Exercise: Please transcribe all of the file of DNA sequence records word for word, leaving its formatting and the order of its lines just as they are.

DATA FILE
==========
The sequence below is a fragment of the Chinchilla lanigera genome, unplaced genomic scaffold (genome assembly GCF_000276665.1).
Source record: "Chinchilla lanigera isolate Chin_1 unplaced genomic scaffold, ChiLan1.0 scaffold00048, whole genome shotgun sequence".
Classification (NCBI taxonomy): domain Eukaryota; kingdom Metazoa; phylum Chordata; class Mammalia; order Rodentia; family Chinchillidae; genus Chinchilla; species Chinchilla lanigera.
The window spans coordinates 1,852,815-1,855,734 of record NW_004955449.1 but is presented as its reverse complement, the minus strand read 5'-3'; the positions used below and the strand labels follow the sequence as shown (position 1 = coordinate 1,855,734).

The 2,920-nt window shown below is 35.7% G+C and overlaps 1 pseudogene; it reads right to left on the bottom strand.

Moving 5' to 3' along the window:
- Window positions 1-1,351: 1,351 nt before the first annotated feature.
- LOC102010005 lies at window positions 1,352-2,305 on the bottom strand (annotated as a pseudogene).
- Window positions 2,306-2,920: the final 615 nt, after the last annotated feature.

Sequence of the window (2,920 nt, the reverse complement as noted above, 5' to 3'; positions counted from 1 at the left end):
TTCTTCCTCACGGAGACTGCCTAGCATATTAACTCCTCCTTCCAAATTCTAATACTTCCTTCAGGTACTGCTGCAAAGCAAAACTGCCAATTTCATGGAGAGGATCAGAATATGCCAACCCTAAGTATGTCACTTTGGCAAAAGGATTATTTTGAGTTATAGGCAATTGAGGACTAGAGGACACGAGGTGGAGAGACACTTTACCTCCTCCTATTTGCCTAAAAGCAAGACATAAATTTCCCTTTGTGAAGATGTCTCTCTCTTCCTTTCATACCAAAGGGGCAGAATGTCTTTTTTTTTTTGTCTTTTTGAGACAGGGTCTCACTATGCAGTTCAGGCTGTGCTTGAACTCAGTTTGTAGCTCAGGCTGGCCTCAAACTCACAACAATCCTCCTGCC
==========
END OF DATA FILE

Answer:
The sequence below is a fragment of the Chinchilla lanigera genome, unplaced genomic scaffold (genome assembly GCF_000276665.1).
Source record: "Chinchilla lanigera isolate Chin_1 unplaced genomic scaffold, ChiLan1.0 scaffold00048, whole genome shotgun sequence".
Classification (NCBI taxonomy): domain Eukaryota; kingdom Metazoa; phylum Chordata; class Mammalia; order Rodentia; family Chinchillidae; genus Chinchilla; species Chinchilla lanigera.
The window spans coordinates 1,852,815-1,855,734 of record NW_004955449.1 but is presented as its reverse complement, the minus strand read 5'-3'; the positions used below and the strand labels follow the sequence as shown (position 1 = coordinate 1,855,734).

The 2,920-nt window shown below is 35.7% G+C and overlaps 1 pseudogene; it reads right to left on the bottom strand.

Moving 5' to 3' along the window:
- Window positions 1-1,351: 1,351 nt before the first annotated feature.
- LOC102010005 lies at window positions 1,352-2,305 on the bottom strand (annotated as a pseudogene).
- Window positions 2,306-2,920: the final 615 nt, after the last annotated feature.

Sequence of the window (2,920 nt, the reverse complement as noted above, 5' to 3'; positions counted from 1 at the left end):
TTCTTCCTCACGGAGACTGCCTAGCATATTAACTCCTCCTTCCAAATTCTAATACTTCCTTCAGGTACTGCTGCAAAGCAAAACTGCCAATTTCATGGAGAGGATCAGAATATGCCAACCCTAAGTATGTCACTTTGGCAAAAGGATTATTTTGAGTTATAGGCAATTGAGGACTAGAGGACACGAGGTGGAGAGACACTTTACCTCCTCCTATTTGCCTAAAAGCAAGACATAAATTTCCCTTTGTGAAGATGTCTCTCTCTTCCTTTCATACCAAAGGGGCAGAATGTCTTTTTTTTTTTGTCTTTTTGAGACAGGGTCTCACTATGCAGTTCAGGCTGTGCTTGAACTCAGTTTGTAGCTCAGGCTGGCCTCAAACTCACAACAATCCTCCTGCC